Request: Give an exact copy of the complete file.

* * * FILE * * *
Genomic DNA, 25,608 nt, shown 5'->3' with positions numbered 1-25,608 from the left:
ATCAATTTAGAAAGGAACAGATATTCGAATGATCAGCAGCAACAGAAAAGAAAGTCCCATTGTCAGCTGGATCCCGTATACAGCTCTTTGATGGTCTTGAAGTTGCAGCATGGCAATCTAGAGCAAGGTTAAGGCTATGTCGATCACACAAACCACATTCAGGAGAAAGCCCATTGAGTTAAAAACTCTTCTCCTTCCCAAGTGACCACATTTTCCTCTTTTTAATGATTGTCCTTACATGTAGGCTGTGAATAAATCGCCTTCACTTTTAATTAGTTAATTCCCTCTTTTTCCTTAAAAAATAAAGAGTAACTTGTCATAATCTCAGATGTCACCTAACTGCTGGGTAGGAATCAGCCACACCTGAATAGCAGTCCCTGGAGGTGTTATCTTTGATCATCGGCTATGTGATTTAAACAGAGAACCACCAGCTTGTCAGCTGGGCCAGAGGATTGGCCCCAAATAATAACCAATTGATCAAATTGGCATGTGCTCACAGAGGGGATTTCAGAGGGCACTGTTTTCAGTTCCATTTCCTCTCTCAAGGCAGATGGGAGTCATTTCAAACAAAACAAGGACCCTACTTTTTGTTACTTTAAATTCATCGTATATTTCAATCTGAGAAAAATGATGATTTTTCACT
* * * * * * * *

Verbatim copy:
Genomic DNA, 25,608 nt, shown 5'->3' with positions numbered 1-25,608 from the left:
ATCAATTTAGAAAGGAACAGATATTCGAATGATCAGCAGCAACAGAAAAGAAAGTCCCATTGTCAGCTGGATCCCGTATACAGCTCTTTGATGGTCTTGAAGTTGCAGCATGGCAATCTAGAGCAAGGTTAAGGCTATGTCGATCACACAAACCACATTCAGGAGAAAGCCCATTGAGTTAAAAACTCTTCTCCTTCCCAAGTGACCACATTTTCCTCTTTTTAATGATTGTCCTTACATGTAGGCTGTGAATAAATCGCCTTCACTTTTAATTAGTTAATTCCCTCTTTTTCCTTAAAAAATAAAGAGTAACTTGTCATAATCTCAGATGTCACCTAACTGCTGGGTAGGAATCAGCCACACCTGAATAGCAGTCCCTGGAGGTGTTATCTTTGATCATCGGCTATGTGATTTAAACAGAGAACCACCAGCTTGTCAGCTGGGCCAGAGGATTGGCCCCAAATAATAACCAATTGATCAAATTGGCATGTGCTCACAGAGGGGATTTCAGAGGGCACTGTTTTCAGTTCCATTTCCTCTCTCAAGGCAGATGGGAGTCATTTCAAACAAAACAAGGACCCTACTTTTTGTTACTTTAAATTCATCGTATATTTCAATCTGAGAAAAATGATGATTTTTCACT